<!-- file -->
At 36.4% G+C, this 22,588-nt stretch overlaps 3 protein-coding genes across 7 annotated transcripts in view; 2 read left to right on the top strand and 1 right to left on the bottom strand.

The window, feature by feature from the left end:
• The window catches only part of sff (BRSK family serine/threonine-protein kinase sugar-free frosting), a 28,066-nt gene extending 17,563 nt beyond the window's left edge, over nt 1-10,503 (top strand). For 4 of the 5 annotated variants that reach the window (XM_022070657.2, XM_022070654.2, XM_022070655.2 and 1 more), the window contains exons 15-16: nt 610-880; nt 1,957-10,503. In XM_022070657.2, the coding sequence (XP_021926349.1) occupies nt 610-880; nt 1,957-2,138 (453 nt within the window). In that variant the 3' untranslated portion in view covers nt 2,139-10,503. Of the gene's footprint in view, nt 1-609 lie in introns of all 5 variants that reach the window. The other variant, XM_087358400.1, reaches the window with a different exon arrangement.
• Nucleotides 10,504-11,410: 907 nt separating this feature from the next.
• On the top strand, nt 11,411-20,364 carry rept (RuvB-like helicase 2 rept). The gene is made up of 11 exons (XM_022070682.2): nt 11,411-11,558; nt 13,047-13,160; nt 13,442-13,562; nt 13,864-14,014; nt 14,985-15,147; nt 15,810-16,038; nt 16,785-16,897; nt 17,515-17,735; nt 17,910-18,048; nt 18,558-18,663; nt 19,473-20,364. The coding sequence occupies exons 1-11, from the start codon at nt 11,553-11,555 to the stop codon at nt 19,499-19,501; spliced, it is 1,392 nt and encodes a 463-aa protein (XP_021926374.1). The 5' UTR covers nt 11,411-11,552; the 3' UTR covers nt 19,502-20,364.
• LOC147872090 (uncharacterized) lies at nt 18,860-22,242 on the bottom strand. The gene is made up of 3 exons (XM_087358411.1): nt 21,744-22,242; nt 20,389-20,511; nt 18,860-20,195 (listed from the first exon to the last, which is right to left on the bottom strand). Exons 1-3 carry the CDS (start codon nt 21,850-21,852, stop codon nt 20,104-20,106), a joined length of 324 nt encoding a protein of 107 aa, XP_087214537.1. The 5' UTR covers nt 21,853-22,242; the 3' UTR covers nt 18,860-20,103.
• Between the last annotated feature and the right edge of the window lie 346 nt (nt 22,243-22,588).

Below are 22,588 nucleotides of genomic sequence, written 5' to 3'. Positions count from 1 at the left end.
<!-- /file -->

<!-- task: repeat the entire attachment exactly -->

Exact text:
At 36.4% G+C, this 22,588-nt stretch overlaps 3 protein-coding genes across 7 annotated transcripts in view; 2 read left to right on the top strand and 1 right to left on the bottom strand.

The window, feature by feature from the left end:
• The window catches only part of sff (BRSK family serine/threonine-protein kinase sugar-free frosting), a 28,066-nt gene extending 17,563 nt beyond the window's left edge, over nt 1-10,503 (top strand). For 4 of the 5 annotated variants that reach the window (XM_022070657.2, XM_022070654.2, XM_022070655.2 and 1 more), the window contains exons 15-16: nt 610-880; nt 1,957-10,503. In XM_022070657.2, the coding sequence (XP_021926349.1) occupies nt 610-880; nt 1,957-2,138 (453 nt within the window). In that variant the 3' untranslated portion in view covers nt 2,139-10,503. Of the gene's footprint in view, nt 1-609 lie in introns of all 5 variants that reach the window. The other variant, XM_087358400.1, reaches the window with a different exon arrangement.
• Nucleotides 10,504-11,410: 907 nt separating this feature from the next.
• On the top strand, nt 11,411-20,364 carry rept (RuvB-like helicase 2 rept). The gene is made up of 11 exons (XM_022070682.2): nt 11,411-11,558; nt 13,047-13,160; nt 13,442-13,562; nt 13,864-14,014; nt 14,985-15,147; nt 15,810-16,038; nt 16,785-16,897; nt 17,515-17,735; nt 17,910-18,048; nt 18,558-18,663; nt 19,473-20,364. The coding sequence occupies exons 1-11, from the start codon at nt 11,553-11,555 to the stop codon at nt 19,499-19,501; spliced, it is 1,392 nt and encodes a 463-aa protein (XP_021926374.1). The 5' UTR covers nt 11,411-11,552; the 3' UTR covers nt 19,502-20,364.
• LOC147872090 (uncharacterized) lies at nt 18,860-22,242 on the bottom strand. The gene is made up of 3 exons (XM_087358411.1): nt 21,744-22,242; nt 20,389-20,511; nt 18,860-20,195 (listed from the first exon to the last, which is right to left on the bottom strand). Exons 1-3 carry the CDS (start codon nt 21,850-21,852, stop codon nt 20,104-20,106), a joined length of 324 nt encoding a protein of 107 aa, XP_087214537.1. The 5' UTR covers nt 21,853-22,242; the 3' UTR covers nt 18,860-20,103.
• Between the last annotated feature and the right edge of the window lie 346 nt (nt 22,243-22,588).

Below are 22,588 nucleotides of genomic sequence, written 5' to 3'. Positions count from 1 at the left end.